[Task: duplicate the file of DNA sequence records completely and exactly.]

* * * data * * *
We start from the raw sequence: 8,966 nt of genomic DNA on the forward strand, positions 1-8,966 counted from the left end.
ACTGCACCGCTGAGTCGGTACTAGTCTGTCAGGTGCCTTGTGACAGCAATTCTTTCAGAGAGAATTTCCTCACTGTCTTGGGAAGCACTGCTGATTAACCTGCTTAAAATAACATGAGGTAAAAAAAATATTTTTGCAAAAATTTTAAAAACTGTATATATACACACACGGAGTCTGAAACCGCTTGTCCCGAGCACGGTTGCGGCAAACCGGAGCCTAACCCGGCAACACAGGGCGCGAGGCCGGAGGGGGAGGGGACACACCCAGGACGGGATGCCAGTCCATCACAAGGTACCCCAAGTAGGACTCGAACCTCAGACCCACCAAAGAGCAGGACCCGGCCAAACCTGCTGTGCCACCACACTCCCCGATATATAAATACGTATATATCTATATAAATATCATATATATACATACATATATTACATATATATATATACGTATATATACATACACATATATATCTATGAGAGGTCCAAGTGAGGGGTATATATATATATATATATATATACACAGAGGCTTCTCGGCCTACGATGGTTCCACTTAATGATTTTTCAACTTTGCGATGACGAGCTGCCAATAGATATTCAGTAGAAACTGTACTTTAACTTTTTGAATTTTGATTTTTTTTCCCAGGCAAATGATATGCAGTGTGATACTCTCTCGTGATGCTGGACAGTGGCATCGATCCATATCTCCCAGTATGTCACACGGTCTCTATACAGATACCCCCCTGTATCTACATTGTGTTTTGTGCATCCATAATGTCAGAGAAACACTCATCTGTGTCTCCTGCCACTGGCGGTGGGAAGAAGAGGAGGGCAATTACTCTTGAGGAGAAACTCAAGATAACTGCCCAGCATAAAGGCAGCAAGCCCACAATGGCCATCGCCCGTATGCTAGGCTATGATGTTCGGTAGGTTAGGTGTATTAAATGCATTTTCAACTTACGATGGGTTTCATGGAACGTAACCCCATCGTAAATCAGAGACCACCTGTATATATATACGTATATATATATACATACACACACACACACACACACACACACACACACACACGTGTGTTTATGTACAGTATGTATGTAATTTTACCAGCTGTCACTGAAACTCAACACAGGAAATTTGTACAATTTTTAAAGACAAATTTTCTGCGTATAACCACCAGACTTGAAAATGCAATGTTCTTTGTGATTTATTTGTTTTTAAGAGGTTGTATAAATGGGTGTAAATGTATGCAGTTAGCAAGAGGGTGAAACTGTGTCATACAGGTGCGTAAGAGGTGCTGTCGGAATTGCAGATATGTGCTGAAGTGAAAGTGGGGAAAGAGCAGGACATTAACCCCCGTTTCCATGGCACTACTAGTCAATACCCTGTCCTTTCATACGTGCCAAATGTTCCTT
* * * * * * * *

We start from the raw sequence: 8,966 nt of genomic DNA on the forward strand, positions 1-8,966 counted from the left end.
ACTGCACCGCTGAGTCGGTACTAGTCTGTCAGGTGCCTTGTGACAGCAATTCTTTCAGAGAGAATTTCCTCACTGTCTTGGGAAGCACTGCTGATTAACCTGCTTAAAATAACATGAGGTAAAAAAAATATTTTTGCAAAAATTTTAAAAACTGTATATATACACACACGGAGTCTGAAACCGCTTGTCCCGAGCACGGTTGCGGCAAACCGGAGCCTAACCCGGCAACACAGGGCGCGAGGCCGGAGGGGGAGGGGACACACCCAGGACGGGATGCCAGTCCATCACAAGGTACCCCAAGTAGGACTCGAACCTCAGACCCACCAAAGAGCAGGACCCGGCCAAACCTGCTGTGCCACCACACTCCCCGATATATAAATACGTATATATCTATATAAATATCATATATATACATACATATATTACATATATATATATACGTATATATACATACACATATATATCTATGAGAGGTCCAAGTGAGGGGTATATATATATATATATATATATACACAGAGGCTTCTCGGCCTACGATGGTTCCACTTAATGATTTTTCAACTTTGCGATGACGAGCTGCCAATAGATATTCAGTAGAAACTGTACTTTAACTTTTTGAATTTTGATTTTTTTTCCCAGGCAAATGATATGCAGTGTGATACTCTCTCGTGATGCTGGACAGTGGCATCGATCCATATCTCCCAGTATGTCACACGGTCTCTATACAGATACCCCCCTGTATCTACATTGTGTTTTGTGCATCCATAATGTCAGAGAAACACTCATCTGTGTCTCCTGCCACTGGCGGTGGGAAGAAGAGGAGGGCAATTACTCTTGAGGAGAAACTCAAGATAACTGCCCAGCATAAAGGCAGCAAGCCCACAATGGCCATCGCCCGTATGCTAGGCTATGATGTTCGGTAGGTTAGGTGTATTAAATGCATTTTCAACTTACGATGGGTTTCATGGAACGTAACCCCATCGTAAATCAGAGACCACCTGTATATATATACGTATATATATATACATACACACACACACACACACACACACACACACACACACGTGTGTTTATGTACAGTATGTATGTAATTTTACCAGCTGTCACTGAAACTCAACACAGGAAATTTGTACAATTTTTAAAGACAAATTTTCTGCGTATAACCACCAGACTTGAAAATGCAATGTTCTTTGTGATTTATTTGTTTTTAAGAGGTTGTATAAATGGGTGTAAATGTATGCAGTTAGCAAGAGGGTGAAACTGTGTCATACAGGTGCGTAAGAGGTGCTGTCGGAATTGCAGATATGTGCTGAAGTGAAAGTGGGGAAAGAGCAGGACATTAACCCCCGTTTCCATGGCACTACTAGTCAATACCCTGTCCTTTCATACGTGCCAAATGTTCCTT